The Situation at Mouchoir Bank

February 28, 2019
Kevin Danaher

In the Caribbean, there is a little-known area of contention between the United Kingdom and Dominican Republic, and it hinges primarily on a single seamount called Mouchoir Bank. This post goes over the recent history of this section of the Caribbean, and the events that have brought us to the current, questionable status of Mouchoir Bank.

A Brief History

On 2 August 1996, the Dominican Republic and United Kingdom signed an agreement delimiting the maritime space between the British Overseas Territory of Turks and Caicos and the Dominican Republic. The maritime boundary they established followed a path of simplified equidistance between mainland Dominican Republic and Turks and Caicos Islands. Based on the course of the boundary defined in this agreement, several seamounts were divided between either State’s Exclusive Economic Zone (EEZ). These are Mouchoir Bank, which fell on the Turks and Caicos side of the boundary, and Silver and Navidad Banks on the Dominican Republic side. To date, however, the Agreement has not been ratified by either party and is therefore not in force.

On 22 May 2007, the Dominican Republic released Act 66-07, which repealed and replaced all prior legislation regarding declarations on maritime space (Act Nos. 186 and 573). Most notably, Act 66-07 declared Dominican Republic’s archipelagic status, defined turning points for an archipelagic baseline, declared internal waters and historic bay closings, and listed 498 coordinates defining the outer limits of an EEZ. The archipelagic baseline and EEZ defined in Act 66-07 overlapped and extended beyond the 1996 boundary Agreement with the United Kingdom.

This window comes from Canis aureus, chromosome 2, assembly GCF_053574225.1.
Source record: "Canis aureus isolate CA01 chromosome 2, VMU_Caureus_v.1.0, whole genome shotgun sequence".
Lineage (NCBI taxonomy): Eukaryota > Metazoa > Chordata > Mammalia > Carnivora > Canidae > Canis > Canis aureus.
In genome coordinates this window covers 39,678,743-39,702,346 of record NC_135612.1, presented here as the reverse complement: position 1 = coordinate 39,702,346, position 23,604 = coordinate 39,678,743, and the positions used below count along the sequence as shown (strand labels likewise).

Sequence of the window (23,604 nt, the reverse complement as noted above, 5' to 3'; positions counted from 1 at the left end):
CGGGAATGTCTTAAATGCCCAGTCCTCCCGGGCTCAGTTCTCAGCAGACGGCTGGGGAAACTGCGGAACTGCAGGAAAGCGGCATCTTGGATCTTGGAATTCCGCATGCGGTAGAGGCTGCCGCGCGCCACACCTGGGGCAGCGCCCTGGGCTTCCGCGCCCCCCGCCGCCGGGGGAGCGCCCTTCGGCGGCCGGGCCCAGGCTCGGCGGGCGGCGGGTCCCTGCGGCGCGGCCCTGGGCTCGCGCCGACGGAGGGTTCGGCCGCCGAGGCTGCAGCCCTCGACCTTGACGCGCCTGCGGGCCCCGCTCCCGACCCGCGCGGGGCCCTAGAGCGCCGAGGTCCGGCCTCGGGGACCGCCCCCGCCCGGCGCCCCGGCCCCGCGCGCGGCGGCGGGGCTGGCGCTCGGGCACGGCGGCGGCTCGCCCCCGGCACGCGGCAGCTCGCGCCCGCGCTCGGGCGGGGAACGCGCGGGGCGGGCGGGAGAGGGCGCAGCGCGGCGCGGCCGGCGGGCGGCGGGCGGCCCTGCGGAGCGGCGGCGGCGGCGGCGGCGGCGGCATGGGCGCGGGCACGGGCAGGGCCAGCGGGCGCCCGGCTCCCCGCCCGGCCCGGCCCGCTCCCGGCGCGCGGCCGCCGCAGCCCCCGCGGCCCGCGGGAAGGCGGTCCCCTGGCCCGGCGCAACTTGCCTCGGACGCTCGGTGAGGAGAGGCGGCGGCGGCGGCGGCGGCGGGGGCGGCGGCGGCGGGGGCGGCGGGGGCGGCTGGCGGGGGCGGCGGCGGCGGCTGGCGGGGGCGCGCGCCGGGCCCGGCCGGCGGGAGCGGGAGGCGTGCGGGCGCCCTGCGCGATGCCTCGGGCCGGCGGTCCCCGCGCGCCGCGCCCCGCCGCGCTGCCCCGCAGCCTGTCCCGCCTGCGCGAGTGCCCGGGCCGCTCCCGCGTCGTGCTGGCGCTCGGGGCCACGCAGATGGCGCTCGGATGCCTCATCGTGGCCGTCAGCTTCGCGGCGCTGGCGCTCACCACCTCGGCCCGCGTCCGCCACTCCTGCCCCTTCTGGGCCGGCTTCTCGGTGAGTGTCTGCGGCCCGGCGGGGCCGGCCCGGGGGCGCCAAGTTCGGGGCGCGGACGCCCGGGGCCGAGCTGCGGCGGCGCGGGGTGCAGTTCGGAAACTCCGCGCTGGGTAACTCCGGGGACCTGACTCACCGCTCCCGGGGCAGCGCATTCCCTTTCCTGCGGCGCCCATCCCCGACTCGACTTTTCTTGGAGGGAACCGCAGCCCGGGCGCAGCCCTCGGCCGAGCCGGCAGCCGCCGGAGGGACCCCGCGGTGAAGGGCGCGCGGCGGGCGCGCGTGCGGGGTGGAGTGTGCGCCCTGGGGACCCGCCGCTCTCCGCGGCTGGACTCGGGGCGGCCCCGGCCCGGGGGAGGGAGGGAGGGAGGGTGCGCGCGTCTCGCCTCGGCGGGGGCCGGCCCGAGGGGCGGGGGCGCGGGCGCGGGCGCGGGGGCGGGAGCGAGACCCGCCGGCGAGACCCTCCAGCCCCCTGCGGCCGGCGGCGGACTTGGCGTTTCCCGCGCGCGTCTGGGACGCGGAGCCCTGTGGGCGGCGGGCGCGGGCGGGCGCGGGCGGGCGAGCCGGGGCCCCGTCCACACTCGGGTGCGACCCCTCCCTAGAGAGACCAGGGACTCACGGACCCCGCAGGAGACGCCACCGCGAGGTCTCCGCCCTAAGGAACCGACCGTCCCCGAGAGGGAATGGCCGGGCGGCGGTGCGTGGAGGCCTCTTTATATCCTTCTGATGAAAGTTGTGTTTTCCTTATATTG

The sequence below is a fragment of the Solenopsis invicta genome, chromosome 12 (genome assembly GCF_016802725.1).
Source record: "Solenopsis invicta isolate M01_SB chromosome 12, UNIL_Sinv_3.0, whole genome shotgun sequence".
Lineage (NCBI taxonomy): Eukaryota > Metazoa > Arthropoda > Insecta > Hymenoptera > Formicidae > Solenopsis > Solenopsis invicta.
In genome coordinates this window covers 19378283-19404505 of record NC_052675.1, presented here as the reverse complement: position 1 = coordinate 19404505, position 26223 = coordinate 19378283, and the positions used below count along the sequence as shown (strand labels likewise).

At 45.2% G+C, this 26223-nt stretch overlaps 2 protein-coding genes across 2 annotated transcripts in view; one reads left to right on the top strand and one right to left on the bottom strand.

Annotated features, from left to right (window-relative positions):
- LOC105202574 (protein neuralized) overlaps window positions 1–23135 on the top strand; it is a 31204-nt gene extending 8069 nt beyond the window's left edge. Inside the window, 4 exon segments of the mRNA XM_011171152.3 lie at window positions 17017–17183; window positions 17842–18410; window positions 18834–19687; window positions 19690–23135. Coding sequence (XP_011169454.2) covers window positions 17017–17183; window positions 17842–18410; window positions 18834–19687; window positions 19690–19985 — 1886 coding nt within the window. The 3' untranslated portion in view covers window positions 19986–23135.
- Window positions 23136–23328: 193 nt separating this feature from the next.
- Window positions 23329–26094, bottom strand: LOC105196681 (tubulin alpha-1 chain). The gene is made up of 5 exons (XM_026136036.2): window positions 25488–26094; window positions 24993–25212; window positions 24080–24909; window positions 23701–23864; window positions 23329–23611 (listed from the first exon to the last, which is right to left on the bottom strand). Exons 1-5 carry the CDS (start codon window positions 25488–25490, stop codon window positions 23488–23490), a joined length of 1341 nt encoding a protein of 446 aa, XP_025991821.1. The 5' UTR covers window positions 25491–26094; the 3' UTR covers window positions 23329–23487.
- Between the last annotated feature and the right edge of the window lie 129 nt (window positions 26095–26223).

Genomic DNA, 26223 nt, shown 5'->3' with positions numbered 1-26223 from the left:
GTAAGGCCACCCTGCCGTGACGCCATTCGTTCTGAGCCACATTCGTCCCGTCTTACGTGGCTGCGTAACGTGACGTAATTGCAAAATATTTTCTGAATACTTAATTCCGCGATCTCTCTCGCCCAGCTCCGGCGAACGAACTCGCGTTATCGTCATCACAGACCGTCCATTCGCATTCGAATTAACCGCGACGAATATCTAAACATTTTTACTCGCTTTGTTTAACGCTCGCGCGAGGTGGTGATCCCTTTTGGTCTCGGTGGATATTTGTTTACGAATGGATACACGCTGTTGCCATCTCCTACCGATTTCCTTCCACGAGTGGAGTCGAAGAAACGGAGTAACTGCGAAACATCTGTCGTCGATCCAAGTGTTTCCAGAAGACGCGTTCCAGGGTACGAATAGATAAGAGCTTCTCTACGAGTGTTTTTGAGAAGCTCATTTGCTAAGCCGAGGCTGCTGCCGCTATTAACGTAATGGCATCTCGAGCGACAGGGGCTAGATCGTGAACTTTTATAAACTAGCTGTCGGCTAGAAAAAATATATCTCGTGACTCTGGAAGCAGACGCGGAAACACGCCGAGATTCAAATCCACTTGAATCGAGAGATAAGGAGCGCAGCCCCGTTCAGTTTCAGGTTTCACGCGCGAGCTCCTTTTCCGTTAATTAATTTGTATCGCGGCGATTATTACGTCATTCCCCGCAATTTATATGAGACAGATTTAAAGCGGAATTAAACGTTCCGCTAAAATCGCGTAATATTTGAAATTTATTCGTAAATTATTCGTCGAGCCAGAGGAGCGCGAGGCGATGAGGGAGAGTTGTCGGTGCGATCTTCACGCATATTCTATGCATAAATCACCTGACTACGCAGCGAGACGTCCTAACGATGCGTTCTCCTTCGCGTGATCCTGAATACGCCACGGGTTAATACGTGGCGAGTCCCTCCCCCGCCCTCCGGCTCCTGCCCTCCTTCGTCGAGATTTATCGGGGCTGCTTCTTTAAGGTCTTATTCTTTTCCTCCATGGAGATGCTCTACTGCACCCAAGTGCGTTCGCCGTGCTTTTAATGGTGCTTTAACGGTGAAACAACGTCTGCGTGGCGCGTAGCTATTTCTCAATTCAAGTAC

The unratified maritime boundary Agreement between the Dominican Republic and the United Kingdom is shown above, along with an equidistance scenario utilizing Dominican Republic’s claimed base points to the north and a strict equidistance scenario to the south. At this point in time, the Dominican Republic has not settled any maritime boundaries with Haiti or its neighbors to the north or east.

Five months later, the United Kingdom and the United States submitted a joint demarche to the United Nations opposing the Dominican Republic’s legislation. Specifically, the two governments did not accept the Dominican Republic’s claim of archipelagic status, nor the legitimacy of the turning points defining their archipelagic baselines. Further, both States rejected the EEZ, internal waters and historic bay closings defined in Act 66-07.

Mouchoir Bank

Although not stated directly by the parties involved, in contention is the furthest west of the seamounts on which the Dominican Republic lays claim, Mouchoir Bank. In Article 8 of Act 66-07, Dominican Republic places several base points along the feature for defining their archipelagic baseline. Additionally, Mouchoir Bank is west of the 1996 maritime boundary agreed between United Kingdom and Dominican Republic, which placed it in Turks and Caicos’ EEZ. Although that maritime boundary agreement has not been ratified, it is clear that there is a discrepancy over the status and sovereignty of the feature, especially given the United Kingdom’s dissent to the claims of Dominican Republic’s Act 66-07, as expressed in their communication to the United Nations on October 18, 2007.